Good news first: AP mode works with the standard hostapd setup. That means Zero-based routers, WiFi VPN tunnels, honeypots,...
Bad news: If you want your own, you're going to have to make it yourself. FCC type certification is too costly for a niche product like this, even more so when it's already shaping up to be a more expensive board than the Pi itself.
I had a plan to work around this by using the exposed SDIO signals on the FCC approved ESP-12E module. The trick was to force the SPI flash, normally used for the program flash and shared with the SDIO, to stay quiet. This would have had the side effect of forcing the ESP8266 into 1-bit SDIO mode and lowering throughput, but it would make the board easier to assemble and satisfied the FCC. I experimented on an ESP-03, wiring all but the uppert 2 bits of the SDIO bus and forcing the SPI flash's /HOLD signal to ground to keep the flash chip in tristate. In practice, this didn't work:
It looks messy, but the edges on the SDIO handshake look nice and clean.
Edit after sleeping:
Last night I noticed that the SD_D0 signal had some "toothiness" while high, as if another device were trying to drive the signal. SD_D0 is multiplexed with the DO pin of the SPI flash. The other signals we're hijacking (DI, CLK, /CS) are all inputs to the flash in 1-bit SPI mode. Now that my brain is on right, this suggests that the SPI flash wasn't honoring the /HOLD request. I can think of a few reasons for this, so ignore my doom and gloom.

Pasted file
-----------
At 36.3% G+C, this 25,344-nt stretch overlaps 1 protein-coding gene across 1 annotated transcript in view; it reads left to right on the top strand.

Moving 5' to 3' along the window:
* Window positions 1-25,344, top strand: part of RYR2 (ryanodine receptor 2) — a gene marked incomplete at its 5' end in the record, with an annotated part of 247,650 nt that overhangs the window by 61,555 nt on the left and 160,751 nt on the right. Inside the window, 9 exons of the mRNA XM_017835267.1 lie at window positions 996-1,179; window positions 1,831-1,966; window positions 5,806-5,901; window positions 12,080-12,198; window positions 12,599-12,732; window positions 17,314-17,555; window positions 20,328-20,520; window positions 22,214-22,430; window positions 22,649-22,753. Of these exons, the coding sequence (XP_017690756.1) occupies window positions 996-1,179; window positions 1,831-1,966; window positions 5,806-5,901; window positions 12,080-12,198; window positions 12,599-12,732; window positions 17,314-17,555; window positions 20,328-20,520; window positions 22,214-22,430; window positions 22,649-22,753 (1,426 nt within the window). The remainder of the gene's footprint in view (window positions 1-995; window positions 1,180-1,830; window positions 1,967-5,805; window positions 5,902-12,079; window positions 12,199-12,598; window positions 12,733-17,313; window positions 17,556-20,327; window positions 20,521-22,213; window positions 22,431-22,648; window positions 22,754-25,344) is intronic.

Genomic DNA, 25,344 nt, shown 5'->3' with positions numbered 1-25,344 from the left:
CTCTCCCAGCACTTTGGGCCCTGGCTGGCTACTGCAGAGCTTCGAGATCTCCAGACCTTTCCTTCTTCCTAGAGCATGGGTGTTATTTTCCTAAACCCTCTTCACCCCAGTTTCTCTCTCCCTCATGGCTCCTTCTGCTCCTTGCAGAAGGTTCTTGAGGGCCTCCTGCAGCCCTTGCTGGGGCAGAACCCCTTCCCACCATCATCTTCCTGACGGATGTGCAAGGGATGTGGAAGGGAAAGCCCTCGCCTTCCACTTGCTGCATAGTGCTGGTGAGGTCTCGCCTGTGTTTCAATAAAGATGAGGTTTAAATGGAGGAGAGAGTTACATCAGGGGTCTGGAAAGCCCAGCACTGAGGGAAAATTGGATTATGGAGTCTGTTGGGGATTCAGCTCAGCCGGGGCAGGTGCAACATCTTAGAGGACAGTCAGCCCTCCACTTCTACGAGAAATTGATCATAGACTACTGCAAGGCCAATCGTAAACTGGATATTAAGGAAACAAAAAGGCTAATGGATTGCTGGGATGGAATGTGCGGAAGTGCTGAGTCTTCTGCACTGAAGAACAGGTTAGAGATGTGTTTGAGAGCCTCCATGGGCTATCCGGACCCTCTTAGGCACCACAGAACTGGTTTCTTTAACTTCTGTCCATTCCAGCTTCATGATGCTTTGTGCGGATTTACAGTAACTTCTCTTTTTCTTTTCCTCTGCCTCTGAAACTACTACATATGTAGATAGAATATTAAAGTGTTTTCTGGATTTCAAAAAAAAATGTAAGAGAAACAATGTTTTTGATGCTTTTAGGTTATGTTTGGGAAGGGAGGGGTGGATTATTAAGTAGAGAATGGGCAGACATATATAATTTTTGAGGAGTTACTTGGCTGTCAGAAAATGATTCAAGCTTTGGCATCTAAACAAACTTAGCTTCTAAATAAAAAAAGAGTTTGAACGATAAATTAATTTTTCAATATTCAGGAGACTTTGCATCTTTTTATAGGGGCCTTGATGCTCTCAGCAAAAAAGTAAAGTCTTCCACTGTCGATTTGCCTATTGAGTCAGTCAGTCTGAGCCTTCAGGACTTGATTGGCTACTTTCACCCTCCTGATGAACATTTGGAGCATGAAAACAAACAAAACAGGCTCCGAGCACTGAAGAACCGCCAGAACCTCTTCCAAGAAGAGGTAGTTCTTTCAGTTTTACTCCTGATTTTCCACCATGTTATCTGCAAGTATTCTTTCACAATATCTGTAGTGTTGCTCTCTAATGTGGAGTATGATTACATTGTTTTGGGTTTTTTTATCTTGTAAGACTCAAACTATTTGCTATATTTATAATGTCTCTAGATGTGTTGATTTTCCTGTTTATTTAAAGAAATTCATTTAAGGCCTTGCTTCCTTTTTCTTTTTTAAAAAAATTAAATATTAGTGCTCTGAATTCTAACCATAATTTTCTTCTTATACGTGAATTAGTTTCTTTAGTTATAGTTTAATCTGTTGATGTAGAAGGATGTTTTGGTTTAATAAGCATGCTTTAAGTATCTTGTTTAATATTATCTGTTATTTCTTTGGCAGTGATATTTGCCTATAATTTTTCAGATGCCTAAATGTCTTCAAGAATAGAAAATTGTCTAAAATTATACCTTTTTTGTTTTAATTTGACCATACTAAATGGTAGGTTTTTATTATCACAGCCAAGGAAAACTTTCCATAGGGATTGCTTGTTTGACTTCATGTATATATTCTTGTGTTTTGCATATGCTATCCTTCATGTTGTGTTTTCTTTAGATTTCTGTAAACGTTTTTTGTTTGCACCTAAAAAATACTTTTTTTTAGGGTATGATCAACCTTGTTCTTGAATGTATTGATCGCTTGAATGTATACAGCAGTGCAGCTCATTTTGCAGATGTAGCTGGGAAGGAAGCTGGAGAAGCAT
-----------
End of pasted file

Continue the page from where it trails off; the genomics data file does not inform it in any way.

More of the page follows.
If this scheme does work, the main side effect would be that SDIO would be reduced to 1 bit mode. Throughput between the Pi and ESP would drop from 200Mbits/s to 50Mbits/s and would become the bottleneck. This is probably a good trade-off: no certifications needed, simpler assembly and BOM, and much better availability in the US of ESP-12E modules vs. bare ESP8266 or ESP8089 parts.
If someone has a hook-up at AI-Thinker, suggest to them that they make an ESP-12E (or -F or whatever) with the SPI flash left unpopulated. That would be ideal.